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How Will We Be Remembered?

Written by Mitch DePoy on

Acts 20:17–35 says this:

Now from Miletus he sent to Ephesus and called the elders of the church to come to him. And when they came to him, he said to them:

“You yourselves know how I lived among you the whole time from the first day that I set foot in Asia, serving the Lord with all humility and with tears and with trials that happened to me through the plots of the Jews; how I did not shrink from declaring to you anything that was profitable, and teaching you in public and from house to house, testifying both to Jews and to Greeks of repentance toward God and of faith in our Lord Jesus Christ. And now, behold, I am going to Jerusalem, constrained by the Spirit, not knowing what will happen to me there, except that the Holy Spirit testifies to me in every city that imprisonment and afflictions await me. But I do not account my life of any value nor as precious to myself, if only I may finish my course and the ministry that I received from the Lord Jesus, to testify to the gospel of the grace of God. And now, behold, I know that none of you among whom I have gone about proclaiming the kingdom will see my face again. Therefore I testify to you this day that I am innocent of the blood of all, for I did not shrink from declaring to you the whole counsel of God. Pay careful attention to yourselves and to all the flock, in which the Holy Spirit has made you overseers, to care for the church of God, which he obtained with his own blood. I know that after my departure fierce wolves will come in among you, not sparing the flock; and from among your own selves will arise men speaking twisted things, to draw away the disciples after them. Therefore be alert, remembering that for three years I did not cease night or day to admonish every one with tears. And now I commend you to God and to the word of his grace, which is able to build you up and to give you the inheritance among all those who are sanctified. I coveted no one’s silver or gold or apparel. You yourselves know that these hands ministered to my necessities and to those who were with me. In all things I have shown you that by working hard in this way we must help the weak and remember the words of the Lord Jesus, how he himself said, ‘It is more blessed to give than to receive.’”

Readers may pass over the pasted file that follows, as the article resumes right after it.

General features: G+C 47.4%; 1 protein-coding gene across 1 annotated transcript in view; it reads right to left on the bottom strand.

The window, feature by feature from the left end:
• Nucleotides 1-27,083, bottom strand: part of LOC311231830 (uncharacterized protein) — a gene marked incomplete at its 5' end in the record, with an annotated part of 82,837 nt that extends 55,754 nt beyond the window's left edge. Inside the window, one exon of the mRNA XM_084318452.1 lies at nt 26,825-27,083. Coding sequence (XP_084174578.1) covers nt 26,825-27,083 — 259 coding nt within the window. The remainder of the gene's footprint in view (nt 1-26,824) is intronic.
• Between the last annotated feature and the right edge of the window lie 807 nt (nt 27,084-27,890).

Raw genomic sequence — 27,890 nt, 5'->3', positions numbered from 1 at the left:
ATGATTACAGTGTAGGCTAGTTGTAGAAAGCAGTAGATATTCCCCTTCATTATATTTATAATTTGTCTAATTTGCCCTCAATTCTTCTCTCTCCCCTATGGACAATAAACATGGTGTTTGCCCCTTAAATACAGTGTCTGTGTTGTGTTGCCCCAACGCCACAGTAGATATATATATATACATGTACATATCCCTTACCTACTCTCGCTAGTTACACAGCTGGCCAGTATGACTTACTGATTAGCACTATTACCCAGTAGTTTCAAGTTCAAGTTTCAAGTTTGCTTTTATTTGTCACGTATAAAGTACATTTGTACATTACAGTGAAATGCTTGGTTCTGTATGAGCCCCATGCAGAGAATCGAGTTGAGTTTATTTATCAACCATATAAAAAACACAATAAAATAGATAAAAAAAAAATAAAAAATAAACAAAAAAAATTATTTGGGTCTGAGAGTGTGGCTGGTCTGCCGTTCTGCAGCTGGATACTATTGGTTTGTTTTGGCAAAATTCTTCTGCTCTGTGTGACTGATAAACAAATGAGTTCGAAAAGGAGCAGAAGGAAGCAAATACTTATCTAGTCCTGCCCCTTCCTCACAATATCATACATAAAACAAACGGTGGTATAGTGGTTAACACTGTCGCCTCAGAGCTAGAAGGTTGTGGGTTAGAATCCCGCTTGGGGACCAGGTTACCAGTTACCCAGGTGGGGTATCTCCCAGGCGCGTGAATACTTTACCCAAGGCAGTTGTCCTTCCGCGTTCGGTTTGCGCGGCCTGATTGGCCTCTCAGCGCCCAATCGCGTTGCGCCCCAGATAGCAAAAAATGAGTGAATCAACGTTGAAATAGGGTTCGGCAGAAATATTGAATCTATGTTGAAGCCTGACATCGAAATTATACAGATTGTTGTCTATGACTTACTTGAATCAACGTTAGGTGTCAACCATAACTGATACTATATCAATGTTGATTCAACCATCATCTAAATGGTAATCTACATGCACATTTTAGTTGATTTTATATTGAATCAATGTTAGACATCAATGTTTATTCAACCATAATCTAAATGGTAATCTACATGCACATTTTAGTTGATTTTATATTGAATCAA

In 2016, Kobe Bryant played his final basketball game as an NBA player. It was a memorable night as “Black Mamba” scored 60 points late in the game, leading his team to victory. After the game, he was honored by the franchise and the crowd, and he gave a short farewell speech thanking his fans and family for their support that enabled his career success. Surprisingly, what is most remembered about that night is the way Kobe ended his speech. He spoke two simple words: “Mamba out” and then dropped the microphone on the hardwood.

In Acts 20:17-35, Paul gives his own farewell speech to the elders of the church at Ephesus. His missionary career seems to be coming to a close. He has been compelled by the Holy Spirit to travel to Jerusalem to deliver a famine relief, but the Spirit also revealed that “prison and hardships” awaited him there (v. 23). Paul had a special bond with the church at Ephesus. He spent more time with them than any other church. So, on his way to Jerusalem, he called for the Ephesian elders, who met him at a port city called Miletus. Here Paul delivers his farewell speech, his mic-drop moment. What did Paul want to communicate on such an occasion?